We discuss alternate realities, guns'n'eyepatches, Indiana Jones, the Brigadier Alastair Gordon Lethbridge-Stewart, time loops, the motives of the Silence, the legend of the Doctor, stepping back into the shadows, story arcs and more, plus we look forward to the Christmas special and beyond!

    Length: 1hr 13 minutes
    Download: Click here

  • Video Games - 'Warhammer 40,000: Space Marine' - Review

    30 September 2011 (11:37pm GMT)
    Episode Duration: 0 minutes and 0 seconds

    Olivia Cottrell gives us the lowdown on Space Marine, published by THQ for Xbox 360, Playstation 3, and PC and released on September 6th 2011.

    Well, it was inevitable, really. Having reviewed the promotional game Kill Team, it seemed only natural that I try Space Marine when it came out- at least, that's the excuse I used. Released on Friday last week, Relic Entertainment's vision of a grim, dark far future where there is only war is a surprisingly enjoyable romp that incorporates some of the best things about the Warhammer 40,000 universe.

    The story of the game is simple enough. The player is put in the clunky armoured shoes of Brother-Captain Titus, an Ultramarine (the best kind of space marine, apparently) captain tasked with liberating a strategically vital world from the orks. Things develop quickly and, though I won't spoil the climax, there are some pretty fun action sequences that have to be seen to be believed. Combat is standard hack and slash/point and shoot, though the game's decision to omit the now-ubiquitous cover mechanic means that unwary players can quickly find themselves mobbed. You can only regain health by performing finishing moves on enemies- initially this seems alright but you can still be attacked while doing so, which can be very frustrating.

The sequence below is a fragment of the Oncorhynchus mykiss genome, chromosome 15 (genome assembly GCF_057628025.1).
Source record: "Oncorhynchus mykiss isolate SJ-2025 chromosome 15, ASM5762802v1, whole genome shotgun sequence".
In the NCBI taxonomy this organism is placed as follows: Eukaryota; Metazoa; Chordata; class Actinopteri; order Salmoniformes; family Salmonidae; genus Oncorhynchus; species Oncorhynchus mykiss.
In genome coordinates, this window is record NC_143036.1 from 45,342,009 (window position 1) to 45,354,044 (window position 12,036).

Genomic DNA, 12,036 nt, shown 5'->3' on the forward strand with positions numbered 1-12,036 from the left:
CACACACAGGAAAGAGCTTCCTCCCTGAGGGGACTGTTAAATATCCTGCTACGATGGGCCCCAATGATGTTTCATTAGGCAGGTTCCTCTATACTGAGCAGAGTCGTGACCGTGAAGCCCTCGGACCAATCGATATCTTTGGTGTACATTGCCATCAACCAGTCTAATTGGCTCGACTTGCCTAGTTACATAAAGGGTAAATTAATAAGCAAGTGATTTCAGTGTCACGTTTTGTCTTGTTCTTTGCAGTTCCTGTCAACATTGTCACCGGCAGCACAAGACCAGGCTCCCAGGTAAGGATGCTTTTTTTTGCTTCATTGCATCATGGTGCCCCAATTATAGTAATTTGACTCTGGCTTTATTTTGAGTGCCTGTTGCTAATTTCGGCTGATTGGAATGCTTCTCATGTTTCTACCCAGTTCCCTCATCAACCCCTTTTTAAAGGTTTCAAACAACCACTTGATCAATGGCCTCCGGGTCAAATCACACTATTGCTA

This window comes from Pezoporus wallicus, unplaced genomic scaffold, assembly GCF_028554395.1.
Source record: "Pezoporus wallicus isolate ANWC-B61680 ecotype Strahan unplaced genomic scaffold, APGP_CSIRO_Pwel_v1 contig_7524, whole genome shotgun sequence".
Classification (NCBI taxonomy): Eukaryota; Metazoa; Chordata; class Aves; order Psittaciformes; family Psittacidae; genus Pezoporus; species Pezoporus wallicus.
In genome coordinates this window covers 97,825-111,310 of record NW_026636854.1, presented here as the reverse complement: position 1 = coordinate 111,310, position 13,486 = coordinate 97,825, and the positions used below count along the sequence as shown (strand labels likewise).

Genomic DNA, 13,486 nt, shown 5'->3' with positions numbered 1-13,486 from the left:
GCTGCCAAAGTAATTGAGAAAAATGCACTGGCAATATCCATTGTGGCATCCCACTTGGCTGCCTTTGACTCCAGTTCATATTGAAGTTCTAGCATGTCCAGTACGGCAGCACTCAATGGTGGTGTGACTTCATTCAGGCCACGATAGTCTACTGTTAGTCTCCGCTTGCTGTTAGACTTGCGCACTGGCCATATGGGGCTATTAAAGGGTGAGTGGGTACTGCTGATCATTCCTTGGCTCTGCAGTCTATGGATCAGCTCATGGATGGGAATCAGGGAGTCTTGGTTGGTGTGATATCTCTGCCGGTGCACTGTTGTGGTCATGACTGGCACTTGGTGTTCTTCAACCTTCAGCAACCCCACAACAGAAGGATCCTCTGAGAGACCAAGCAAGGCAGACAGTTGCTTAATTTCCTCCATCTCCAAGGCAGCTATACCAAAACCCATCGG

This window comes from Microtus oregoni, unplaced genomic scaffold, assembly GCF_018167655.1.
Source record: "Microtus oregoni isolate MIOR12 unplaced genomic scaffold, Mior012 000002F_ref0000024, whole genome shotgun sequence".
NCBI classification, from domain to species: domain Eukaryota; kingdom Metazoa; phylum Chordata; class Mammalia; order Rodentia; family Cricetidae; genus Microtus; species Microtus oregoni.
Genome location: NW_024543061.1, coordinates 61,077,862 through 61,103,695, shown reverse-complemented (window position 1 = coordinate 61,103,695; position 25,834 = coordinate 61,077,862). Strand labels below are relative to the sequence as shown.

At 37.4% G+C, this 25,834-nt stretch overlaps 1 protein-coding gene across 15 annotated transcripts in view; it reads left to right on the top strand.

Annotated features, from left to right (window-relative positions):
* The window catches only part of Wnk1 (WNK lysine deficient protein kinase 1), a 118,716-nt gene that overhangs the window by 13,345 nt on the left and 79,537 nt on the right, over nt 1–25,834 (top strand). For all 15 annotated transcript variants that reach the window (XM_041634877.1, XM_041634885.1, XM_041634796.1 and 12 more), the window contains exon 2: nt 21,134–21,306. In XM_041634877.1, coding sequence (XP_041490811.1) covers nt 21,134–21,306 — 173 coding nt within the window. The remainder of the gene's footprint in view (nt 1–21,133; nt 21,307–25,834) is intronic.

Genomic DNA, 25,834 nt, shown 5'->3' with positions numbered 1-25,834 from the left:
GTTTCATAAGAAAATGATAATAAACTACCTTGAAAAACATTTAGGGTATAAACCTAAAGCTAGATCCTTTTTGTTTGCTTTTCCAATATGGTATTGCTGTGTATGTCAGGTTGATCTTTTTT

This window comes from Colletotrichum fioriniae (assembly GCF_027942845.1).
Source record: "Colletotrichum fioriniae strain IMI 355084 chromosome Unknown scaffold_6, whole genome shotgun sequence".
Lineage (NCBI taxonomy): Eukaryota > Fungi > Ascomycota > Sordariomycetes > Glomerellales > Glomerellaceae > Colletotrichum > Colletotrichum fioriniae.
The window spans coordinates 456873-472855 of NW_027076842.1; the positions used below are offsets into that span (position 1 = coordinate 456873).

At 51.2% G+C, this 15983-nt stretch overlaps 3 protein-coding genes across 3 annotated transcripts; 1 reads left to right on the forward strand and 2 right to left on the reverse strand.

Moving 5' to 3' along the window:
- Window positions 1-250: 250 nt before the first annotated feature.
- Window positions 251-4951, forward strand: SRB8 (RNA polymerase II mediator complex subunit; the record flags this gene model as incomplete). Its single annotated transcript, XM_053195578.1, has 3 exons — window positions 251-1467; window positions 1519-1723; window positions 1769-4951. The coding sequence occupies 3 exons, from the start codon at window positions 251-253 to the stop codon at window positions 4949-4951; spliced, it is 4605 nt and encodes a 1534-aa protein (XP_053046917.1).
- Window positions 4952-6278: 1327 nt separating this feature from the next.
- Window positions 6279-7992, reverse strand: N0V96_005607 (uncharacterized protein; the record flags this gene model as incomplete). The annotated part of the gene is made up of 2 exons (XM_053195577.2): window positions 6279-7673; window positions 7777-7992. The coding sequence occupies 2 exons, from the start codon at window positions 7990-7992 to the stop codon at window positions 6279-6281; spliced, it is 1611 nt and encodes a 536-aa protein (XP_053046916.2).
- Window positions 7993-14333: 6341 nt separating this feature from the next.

• Seven Ways the Doctor Could Cheat Death in 'The Wedding of River Song'!

    30 September 2011 (3:01am GMT)
    Episode Duration: 0 minutes and 0 seconds

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    Caleb Woodbridge looks ahead to 'The Wedding of River Song', considering seven possible (or impossible!) ways to cheat death when you're a Time Lord!

    Theories covered include:
  • "I woke up and it was all a terrible dream"
  • It's the Doctor's ganger!
  • It's the Tessalecta!
  • "Regeneration juice" and other technobabble
  • "Time can be rewritten"
  • "To be fair, the universe did blow up"